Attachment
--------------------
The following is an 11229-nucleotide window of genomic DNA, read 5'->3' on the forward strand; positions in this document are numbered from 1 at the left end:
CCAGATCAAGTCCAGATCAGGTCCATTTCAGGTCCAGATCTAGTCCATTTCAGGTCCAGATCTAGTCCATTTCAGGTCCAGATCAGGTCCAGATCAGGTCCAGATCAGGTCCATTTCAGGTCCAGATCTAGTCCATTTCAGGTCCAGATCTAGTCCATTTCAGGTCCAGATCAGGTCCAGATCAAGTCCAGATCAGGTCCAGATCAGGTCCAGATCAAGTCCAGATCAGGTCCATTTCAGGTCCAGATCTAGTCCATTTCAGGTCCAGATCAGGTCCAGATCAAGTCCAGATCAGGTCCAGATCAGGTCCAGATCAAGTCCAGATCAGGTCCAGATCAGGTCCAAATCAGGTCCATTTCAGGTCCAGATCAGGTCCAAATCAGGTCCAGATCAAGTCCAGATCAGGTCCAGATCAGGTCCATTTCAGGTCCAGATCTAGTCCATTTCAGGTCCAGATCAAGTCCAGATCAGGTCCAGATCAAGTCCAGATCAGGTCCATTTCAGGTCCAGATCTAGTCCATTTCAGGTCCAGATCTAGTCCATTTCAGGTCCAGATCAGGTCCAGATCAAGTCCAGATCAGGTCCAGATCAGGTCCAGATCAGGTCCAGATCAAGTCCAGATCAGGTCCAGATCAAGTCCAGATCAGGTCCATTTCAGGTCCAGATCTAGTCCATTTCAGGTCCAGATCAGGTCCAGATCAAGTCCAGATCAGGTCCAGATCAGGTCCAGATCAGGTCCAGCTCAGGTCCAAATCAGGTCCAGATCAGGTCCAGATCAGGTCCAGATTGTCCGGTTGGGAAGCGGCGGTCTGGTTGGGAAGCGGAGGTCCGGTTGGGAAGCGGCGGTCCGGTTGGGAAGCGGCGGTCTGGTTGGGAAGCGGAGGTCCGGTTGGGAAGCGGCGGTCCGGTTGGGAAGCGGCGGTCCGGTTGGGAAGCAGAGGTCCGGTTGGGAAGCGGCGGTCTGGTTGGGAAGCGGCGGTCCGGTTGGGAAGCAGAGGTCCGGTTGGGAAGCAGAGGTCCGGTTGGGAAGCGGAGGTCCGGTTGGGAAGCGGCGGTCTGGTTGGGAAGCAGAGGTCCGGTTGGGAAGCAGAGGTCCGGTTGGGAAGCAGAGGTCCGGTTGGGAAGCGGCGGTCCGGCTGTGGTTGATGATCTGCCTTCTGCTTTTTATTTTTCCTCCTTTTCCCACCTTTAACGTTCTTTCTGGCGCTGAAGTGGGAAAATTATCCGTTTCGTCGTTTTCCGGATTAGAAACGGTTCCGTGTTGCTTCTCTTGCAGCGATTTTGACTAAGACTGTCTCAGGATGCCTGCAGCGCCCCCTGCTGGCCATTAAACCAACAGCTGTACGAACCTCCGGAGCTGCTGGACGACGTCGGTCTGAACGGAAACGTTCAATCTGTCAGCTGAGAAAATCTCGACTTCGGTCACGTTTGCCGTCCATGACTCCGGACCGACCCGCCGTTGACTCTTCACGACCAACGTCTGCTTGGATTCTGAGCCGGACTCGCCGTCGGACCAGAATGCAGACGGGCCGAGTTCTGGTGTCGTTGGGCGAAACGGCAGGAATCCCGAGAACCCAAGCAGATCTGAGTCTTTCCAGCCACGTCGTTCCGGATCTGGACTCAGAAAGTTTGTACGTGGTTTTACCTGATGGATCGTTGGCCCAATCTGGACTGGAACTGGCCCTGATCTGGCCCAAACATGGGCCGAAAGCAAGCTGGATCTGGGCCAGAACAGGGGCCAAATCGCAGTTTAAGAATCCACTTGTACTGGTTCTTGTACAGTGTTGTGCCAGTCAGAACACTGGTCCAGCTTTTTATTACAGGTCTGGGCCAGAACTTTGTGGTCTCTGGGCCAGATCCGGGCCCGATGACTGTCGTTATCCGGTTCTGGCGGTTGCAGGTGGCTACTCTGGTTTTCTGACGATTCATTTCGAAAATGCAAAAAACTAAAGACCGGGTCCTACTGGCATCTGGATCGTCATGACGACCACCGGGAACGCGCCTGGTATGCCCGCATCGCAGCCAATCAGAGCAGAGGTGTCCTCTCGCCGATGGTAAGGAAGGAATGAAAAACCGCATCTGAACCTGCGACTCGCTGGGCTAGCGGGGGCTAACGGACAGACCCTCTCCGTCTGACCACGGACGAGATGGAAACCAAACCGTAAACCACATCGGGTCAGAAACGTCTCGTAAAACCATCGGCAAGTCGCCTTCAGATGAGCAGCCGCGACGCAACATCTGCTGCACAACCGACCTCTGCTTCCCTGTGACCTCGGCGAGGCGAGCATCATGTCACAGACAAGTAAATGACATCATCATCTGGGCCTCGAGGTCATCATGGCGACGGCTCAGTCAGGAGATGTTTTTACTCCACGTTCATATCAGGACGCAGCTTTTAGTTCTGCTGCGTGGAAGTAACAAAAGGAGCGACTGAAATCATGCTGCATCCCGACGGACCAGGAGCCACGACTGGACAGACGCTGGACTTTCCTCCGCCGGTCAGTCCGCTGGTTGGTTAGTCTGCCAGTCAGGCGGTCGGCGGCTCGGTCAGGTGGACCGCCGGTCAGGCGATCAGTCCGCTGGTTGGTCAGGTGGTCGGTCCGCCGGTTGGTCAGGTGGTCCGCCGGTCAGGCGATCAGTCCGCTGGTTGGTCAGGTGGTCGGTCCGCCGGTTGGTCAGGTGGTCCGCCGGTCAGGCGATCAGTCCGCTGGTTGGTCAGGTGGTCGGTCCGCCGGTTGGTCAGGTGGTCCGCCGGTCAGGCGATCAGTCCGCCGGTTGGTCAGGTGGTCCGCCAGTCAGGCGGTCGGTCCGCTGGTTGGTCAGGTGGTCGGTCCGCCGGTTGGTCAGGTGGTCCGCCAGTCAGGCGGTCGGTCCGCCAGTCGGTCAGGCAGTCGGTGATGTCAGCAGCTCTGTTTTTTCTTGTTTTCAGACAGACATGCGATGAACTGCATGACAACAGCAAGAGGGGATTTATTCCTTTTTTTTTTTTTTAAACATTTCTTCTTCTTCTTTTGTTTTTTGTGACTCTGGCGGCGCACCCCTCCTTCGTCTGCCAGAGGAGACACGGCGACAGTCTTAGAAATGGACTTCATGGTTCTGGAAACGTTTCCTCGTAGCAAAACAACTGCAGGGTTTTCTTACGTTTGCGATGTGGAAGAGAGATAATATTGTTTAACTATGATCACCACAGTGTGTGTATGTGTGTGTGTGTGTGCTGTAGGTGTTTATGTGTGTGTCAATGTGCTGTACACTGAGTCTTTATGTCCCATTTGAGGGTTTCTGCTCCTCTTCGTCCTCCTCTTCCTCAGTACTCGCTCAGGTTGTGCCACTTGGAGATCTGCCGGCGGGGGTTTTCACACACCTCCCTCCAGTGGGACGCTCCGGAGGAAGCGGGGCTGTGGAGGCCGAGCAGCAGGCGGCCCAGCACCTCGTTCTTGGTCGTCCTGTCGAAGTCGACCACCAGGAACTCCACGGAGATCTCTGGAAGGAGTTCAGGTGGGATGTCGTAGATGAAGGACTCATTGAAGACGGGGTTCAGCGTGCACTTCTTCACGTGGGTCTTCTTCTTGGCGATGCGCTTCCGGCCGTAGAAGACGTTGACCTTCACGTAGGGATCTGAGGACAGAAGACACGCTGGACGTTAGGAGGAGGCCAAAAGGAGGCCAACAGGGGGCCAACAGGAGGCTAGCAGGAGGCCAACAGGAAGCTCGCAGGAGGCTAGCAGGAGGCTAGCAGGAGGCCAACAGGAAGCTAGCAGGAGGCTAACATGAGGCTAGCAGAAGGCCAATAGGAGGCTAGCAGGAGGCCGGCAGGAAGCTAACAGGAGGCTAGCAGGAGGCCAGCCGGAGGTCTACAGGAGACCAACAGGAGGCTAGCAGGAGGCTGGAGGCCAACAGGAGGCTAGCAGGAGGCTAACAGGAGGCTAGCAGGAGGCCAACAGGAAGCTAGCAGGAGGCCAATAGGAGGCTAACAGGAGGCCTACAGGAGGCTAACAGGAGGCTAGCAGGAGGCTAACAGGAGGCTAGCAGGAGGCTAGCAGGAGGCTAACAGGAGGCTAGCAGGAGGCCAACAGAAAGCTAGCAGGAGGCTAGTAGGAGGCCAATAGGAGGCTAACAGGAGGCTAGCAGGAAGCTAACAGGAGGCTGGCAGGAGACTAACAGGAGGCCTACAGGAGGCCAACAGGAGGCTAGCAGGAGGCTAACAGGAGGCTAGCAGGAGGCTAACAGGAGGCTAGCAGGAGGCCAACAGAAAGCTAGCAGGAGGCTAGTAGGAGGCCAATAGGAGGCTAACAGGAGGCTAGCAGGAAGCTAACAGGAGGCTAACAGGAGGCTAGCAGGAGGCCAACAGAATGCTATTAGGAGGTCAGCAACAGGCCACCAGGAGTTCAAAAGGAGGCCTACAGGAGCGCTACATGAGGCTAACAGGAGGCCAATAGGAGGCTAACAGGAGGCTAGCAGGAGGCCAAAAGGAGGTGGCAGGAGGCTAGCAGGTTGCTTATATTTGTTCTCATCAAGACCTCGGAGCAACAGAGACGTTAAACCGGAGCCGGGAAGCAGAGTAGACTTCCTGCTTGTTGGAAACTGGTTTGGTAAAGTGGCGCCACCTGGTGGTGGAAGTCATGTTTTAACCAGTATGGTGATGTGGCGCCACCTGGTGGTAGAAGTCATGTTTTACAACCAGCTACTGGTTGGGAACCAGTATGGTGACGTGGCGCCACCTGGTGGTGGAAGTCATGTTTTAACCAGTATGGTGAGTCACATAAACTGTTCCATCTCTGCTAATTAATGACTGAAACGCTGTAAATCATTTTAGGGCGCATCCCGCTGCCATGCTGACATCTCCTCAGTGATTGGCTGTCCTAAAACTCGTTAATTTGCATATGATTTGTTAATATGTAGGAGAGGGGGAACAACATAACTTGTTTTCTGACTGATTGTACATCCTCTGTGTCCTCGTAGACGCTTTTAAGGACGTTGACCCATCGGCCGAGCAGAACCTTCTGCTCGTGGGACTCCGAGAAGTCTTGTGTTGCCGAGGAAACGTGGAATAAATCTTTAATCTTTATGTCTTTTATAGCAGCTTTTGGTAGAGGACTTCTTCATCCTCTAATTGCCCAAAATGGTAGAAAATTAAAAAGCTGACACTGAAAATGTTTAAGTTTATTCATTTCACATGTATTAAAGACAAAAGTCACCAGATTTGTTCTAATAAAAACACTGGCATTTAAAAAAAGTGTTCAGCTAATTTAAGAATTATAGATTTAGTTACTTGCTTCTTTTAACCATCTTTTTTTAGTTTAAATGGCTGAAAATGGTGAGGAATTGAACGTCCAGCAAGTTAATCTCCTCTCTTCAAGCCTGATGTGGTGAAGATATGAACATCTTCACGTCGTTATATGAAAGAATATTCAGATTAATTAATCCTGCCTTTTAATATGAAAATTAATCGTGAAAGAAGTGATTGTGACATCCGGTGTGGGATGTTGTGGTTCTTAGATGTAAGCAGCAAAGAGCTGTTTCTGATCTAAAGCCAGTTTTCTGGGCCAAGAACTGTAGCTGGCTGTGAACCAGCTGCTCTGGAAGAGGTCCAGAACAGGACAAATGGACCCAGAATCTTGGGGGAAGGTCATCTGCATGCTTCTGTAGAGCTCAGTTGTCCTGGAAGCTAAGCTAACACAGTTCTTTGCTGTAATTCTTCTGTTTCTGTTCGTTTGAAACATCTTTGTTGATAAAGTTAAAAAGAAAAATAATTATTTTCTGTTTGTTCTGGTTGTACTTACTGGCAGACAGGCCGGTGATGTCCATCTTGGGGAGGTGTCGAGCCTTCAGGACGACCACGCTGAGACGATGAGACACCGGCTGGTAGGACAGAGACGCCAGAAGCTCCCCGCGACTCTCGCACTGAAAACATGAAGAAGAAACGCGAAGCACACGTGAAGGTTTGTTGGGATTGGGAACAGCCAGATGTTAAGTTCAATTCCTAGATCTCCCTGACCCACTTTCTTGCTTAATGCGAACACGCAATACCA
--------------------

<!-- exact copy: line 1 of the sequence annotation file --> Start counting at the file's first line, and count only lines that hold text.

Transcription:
The following is an 11229-nucleotide window of genomic DNA, read 5'->3' on the forward strand; positions in this document are numbered from 1 at the left end: